You want your interview questions to give you an idea of how an applicant will perform in specific situations on the job. And, since past performance is the best predictor of future performance, behavioral interview questions are the way to go.
Unlike traditional interview questions which can often be vague (“Tell me a little bit about yourself.”) or answered with just a few words or even a simple “yes” or “no” (“Do you work well under pressure?”), behavioral interview questions ask candidates to explain a time when they faced a specific situation or exhibited a specific quality in the past. These questions often begin with the phrase “Tell me about a time when…” or some variation on this.
Our blog on Behavioral Interview Questions includes instructions on how to write your own behavioral questions, as well as 50 example questions broken up by specific qualities you might be looking for in an employee. You can use the example questions as is, or use them as a starting point when drafting your own interview questions.
As a CEDR member, you can always reach out to the Solution Center if you need assistance with the specifics of a question or if you want us to review the questions you create. That’s just one more benefit of having experts on your side when you need them.
Click here to learn more about the Solution Center and how they can help you build a better workplace and save you time, stress, and money running your business.
When do you have to pay employees for traveling to an event?
A CEDR Member reached out to the Solution Center for an update on their obligations related to paying employees for time spent traveling to a training event.
When your employees have to travel for work, the number of things you have to keep in mind from a payroll perspective can be enough to make your head spin!
Payroll is difficult and tedious enough as it is, and adding travel considerations into the mix doesn’t make it any easier. Still, having the right information at your disposal goes a long way when it comes to getting this right. Hopefully this guidance will help make the added headache of calculating travel pay a little bit less, well, headachy.
For most states, the laws concerning travel pay and training requirements are set at the federal level. However, some states have more strict laws related to paying employees for travel and training (including California, Washington, and Wisconsin, to name a few). So, if you’re not sure about what the law says in your state, it’s important to work with an HR professional to get this right.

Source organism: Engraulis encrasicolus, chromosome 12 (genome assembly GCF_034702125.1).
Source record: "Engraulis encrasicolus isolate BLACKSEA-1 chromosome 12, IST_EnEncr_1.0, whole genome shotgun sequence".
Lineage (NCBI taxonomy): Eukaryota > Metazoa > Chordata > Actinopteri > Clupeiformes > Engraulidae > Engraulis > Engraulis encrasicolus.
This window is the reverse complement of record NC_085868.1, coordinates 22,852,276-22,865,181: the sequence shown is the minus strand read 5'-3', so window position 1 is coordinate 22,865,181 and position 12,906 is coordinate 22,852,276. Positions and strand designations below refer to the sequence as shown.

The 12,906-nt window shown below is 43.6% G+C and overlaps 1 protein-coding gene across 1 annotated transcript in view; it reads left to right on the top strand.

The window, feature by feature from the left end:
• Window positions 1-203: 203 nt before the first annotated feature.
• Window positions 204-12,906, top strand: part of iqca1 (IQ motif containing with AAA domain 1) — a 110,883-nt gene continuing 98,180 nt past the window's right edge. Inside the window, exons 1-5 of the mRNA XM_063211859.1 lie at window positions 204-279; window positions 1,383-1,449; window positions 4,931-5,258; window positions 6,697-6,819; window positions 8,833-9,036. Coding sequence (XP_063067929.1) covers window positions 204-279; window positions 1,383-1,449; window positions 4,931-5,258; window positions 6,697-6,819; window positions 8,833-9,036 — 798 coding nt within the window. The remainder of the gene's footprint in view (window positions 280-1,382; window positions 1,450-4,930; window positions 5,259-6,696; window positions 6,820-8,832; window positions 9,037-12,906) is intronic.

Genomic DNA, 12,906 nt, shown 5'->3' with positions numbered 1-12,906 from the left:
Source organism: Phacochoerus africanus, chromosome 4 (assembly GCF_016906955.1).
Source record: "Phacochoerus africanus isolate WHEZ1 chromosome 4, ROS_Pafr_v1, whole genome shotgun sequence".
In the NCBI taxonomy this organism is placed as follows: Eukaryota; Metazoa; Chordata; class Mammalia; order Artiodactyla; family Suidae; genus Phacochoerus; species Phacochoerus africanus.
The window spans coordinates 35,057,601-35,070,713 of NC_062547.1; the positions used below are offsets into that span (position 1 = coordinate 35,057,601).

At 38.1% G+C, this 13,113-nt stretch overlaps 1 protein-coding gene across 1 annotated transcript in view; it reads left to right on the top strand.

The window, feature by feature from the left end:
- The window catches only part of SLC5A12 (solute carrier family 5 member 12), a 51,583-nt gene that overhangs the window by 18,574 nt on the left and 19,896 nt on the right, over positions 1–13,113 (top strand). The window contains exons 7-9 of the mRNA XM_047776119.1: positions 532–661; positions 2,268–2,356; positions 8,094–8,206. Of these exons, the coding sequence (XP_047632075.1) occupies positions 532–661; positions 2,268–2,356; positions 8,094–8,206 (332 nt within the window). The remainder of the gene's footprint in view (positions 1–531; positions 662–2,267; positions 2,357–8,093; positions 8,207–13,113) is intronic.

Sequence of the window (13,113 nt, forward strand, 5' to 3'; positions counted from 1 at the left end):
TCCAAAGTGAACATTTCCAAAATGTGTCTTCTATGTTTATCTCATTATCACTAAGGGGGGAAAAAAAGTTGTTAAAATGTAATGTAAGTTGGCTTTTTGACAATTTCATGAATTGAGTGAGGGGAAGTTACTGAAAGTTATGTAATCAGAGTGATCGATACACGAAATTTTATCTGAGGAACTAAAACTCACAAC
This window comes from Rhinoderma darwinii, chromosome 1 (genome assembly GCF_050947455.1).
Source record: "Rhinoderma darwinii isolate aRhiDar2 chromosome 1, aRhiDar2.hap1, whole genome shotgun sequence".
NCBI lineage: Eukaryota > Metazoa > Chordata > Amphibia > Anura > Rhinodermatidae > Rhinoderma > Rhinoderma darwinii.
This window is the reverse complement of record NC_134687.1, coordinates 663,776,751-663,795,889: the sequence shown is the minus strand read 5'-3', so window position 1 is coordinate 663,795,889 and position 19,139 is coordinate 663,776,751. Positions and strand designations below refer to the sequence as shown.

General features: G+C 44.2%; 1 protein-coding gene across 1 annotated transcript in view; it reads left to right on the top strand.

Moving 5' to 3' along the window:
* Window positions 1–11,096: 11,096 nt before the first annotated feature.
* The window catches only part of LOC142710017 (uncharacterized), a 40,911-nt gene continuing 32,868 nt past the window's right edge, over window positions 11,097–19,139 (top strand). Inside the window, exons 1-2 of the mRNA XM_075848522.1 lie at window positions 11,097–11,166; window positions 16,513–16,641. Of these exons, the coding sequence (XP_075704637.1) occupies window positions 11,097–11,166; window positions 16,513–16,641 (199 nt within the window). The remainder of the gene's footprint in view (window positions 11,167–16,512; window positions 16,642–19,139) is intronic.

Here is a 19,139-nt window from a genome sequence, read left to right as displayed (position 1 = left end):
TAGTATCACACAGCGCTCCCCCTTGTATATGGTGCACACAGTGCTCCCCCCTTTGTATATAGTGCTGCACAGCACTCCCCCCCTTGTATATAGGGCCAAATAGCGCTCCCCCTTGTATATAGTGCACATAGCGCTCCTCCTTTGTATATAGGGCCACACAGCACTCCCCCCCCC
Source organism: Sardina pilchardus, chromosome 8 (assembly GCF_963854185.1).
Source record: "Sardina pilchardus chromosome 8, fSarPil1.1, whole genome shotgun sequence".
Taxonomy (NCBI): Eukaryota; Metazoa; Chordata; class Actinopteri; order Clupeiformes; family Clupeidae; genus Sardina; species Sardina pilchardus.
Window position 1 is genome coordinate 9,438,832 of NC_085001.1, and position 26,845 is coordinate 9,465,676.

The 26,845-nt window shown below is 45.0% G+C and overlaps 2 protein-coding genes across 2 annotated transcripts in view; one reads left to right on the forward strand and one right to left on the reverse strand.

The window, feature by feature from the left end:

Since breaking this topic down for each state and each travel scenario would push us into novel-length territory for this response, we’re going to focus on the federal requirements for having employees travel to an out-of-town, overnight event. And, since travel pay and paying for training tend to go hand in hand, we’ll touch on both issues briefly here.
Travel Pay Obligations
First off, whether or not you have to pay employees for their travel time is going to depend on whether the employees in question are classified as exempt or non-exempt.
For exempt employees (as long as they are correctly classified as exempt), you don’t have to pay them anything on top of their normal salary for travel and training. But, for non-exempt employees, it’s a different story.
When non-exempt employees travel for work, you have to track and pay for any travel time that cuts across normal working hours (regardless of the day of the week). “So,” you may ask, “what does that look like?” Here’s an example:
Let’s say normal working hours at your office are 9am – 5pm. Your non-exempt employees would therefore need to be paid for any time spent traveling between the hours of 9am and 5pm. If your employees are passengers on a flight that lands at 6pm, for example, then they would only be paid up to 5pm for traveling and that last hour of travel time would be non-compensable. This is true even when employees are traveling on a day in which your office is normally closed.
The one exception here is for drivers (if traveling by car). Drivers must be compensated for all travel time, regardless of the day or the hour. Passengers, on the other hand, can be paid just like air travelers, meaning that their time is compensable whenever it cuts across normal working hours, regardless of the day.
Note that, for non-exempt employees, training and travel time still need to be tracked and considered for your overtime calculations, as well.
Training Pay Obligations
When you require non-exempt employees to attend a training event, you will need to ensure that all time spent participating in the training event is compensated.
The only time that job-related training does not need to be paid for non-exempt employees is when that training is completely voluntary and falls outside of normal working hours. But, if you are sending them to the event, the training is likely going to be considered an expectation of their employment and therefore must be paid.
You can pay your employees at a lesser rate for training and travel time. You simply need to inform them of the differential rate of pay prior to the event and make sure that rate is at least minimum wage.
For CEDR Members, a Solution Center Advisor can provide you with a Notice of Differential Pay Form that you can distribute to employees and have them sign in order to put different rates of pay in place for training or other types of work that fall outside their typical job duties.
We can also help you make sure you’ve got employee classification correct, are calculating overtime the right way, and walk you through the process of paying for travel and training whenever it comes up for your business.
At CEDR HR Solutions, we believe that “Better workplaces make better lives,” and we are committed to helping our members build stronger, better-protected businesses.